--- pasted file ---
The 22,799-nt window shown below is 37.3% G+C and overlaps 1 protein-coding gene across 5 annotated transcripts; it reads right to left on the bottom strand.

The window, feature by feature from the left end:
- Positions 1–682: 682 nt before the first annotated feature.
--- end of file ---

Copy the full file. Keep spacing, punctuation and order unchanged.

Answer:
The 22,799-nt window shown below is 37.3% G+C and overlaps 1 protein-coding gene across 5 annotated transcripts; it reads right to left on the bottom strand.

The window, feature by feature from the left end:
- Positions 1–682: 682 nt before the first annotated feature.